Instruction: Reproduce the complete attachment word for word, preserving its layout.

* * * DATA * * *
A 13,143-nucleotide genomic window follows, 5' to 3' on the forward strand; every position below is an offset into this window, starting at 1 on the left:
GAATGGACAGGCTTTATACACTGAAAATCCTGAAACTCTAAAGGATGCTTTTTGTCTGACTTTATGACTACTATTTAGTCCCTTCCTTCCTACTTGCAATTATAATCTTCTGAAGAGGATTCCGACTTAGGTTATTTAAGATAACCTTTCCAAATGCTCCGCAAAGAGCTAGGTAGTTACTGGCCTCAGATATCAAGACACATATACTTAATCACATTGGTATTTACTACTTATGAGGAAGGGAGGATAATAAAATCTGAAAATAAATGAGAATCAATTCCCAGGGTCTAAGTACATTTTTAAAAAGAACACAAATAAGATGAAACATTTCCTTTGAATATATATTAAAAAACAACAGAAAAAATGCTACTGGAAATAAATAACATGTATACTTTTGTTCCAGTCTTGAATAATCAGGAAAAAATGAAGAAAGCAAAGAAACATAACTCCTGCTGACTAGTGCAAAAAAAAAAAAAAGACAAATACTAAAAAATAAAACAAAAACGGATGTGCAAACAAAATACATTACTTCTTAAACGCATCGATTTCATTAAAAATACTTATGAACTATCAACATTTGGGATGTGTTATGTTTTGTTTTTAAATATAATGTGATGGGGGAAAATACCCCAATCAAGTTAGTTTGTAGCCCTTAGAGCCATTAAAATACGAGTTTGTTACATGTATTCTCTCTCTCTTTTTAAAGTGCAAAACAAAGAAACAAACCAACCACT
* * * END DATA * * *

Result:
A 13,143-nucleotide genomic window follows, 5' to 3' on the forward strand; every position below is an offset into this window, starting at 1 on the left:
GAATGGACAGGCTTTATACACTGAAAATCCTGAAACTCTAAAGGATGCTTTTTGTCTGACTTTATGACTACTATTTAGTCCCTTCCTTCCTACTTGCAATTATAATCTTCTGAAGAGGATTCCGACTTAGGTTATTTAAGATAACCTTTCCAAATGCTCCGCAAAGAGCTAGGTAGTTACTGGCCTCAGATATCAAGACACATATACTTAATCACATTGGTATTTACTACTTATGAGGAAGGGAGGATAATAAAATCTGAAAATAAATGAGAATCAATTCCCAGGGTCTAAGTACATTTTTAAAAAGAACACAAATAAGATGAAACATTTCCTTTGAATATATATTAAAAAACAACAGAAAAAATGCTACTGGAAATAAATAACATGTATACTTTTGTTCCAGTCTTGAATAATCAGGAAAAAATGAAGAAAGCAAAGAAACATAACTCCTGCTGACTAGTGCAAAAAAAAAAAAAAGACAAATACTAAAAAATAAAACAAAAACGGATGTGCAAACAAAATACATTACTTCTTAAACGCATCGATTTCATTAAAAATACTTATGAACTATCAACATTTGGGATGTGTTATGTTTTGTTTTTAAATATAATGTGATGGGGGAAAATACCCCAATCAAGTTAGTTTGTAGCCCTTAGAGCCATTAAAATACGAGTTTGTTACATGTATTCTCTCTCTCTTTTTAAAGTGCAAAACAAAGAAACAAACCAACCACT